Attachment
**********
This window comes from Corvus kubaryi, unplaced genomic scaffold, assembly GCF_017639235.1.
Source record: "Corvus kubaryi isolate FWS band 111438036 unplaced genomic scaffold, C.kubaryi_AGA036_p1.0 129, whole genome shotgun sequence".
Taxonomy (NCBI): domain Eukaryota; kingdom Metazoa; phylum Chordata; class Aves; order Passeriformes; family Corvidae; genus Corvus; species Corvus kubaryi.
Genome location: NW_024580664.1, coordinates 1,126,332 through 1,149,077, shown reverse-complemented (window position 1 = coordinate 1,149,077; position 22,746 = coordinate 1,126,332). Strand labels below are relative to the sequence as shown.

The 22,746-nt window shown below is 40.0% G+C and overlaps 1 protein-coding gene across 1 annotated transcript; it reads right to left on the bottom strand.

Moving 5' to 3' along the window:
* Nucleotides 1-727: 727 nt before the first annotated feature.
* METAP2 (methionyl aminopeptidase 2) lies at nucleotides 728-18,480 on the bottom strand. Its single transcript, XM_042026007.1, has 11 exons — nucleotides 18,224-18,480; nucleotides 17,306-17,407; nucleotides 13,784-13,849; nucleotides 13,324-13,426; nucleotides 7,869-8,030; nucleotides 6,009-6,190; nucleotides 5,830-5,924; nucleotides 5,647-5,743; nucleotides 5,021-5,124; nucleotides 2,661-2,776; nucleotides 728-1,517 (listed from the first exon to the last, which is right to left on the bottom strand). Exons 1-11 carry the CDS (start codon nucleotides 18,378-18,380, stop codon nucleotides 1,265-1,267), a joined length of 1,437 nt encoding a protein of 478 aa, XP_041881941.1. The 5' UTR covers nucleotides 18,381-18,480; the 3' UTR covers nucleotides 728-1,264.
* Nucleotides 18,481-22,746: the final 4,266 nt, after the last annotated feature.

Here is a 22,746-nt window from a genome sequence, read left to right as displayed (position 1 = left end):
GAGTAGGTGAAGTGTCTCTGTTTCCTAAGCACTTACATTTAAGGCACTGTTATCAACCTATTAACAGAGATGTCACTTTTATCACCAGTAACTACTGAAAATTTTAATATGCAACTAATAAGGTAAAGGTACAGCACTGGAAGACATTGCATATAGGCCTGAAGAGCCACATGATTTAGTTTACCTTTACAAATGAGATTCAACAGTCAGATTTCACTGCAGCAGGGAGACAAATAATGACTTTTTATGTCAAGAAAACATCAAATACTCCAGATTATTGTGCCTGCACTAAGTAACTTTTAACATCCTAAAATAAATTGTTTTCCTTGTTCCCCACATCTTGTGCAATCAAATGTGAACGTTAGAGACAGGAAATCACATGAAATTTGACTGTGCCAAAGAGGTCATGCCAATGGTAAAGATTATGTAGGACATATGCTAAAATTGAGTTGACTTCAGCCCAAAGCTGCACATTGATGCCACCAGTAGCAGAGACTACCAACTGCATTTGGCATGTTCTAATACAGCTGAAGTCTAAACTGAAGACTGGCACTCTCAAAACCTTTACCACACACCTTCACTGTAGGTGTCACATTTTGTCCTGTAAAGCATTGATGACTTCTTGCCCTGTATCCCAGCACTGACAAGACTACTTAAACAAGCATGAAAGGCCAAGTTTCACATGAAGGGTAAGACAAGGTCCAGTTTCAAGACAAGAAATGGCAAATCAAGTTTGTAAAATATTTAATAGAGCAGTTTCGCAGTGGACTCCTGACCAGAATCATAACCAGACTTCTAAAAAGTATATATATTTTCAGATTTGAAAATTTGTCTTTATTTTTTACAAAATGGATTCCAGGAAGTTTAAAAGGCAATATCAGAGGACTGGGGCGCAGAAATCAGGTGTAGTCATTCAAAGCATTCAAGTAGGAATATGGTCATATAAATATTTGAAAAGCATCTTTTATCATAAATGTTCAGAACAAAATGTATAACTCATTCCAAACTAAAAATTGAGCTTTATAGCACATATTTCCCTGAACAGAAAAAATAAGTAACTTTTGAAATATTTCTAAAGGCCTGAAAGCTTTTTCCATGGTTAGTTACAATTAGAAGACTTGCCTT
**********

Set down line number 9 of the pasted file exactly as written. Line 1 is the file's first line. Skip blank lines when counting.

* Nucleotides 18,481-22,746: the final 4,266 nt, after the last annotated feature.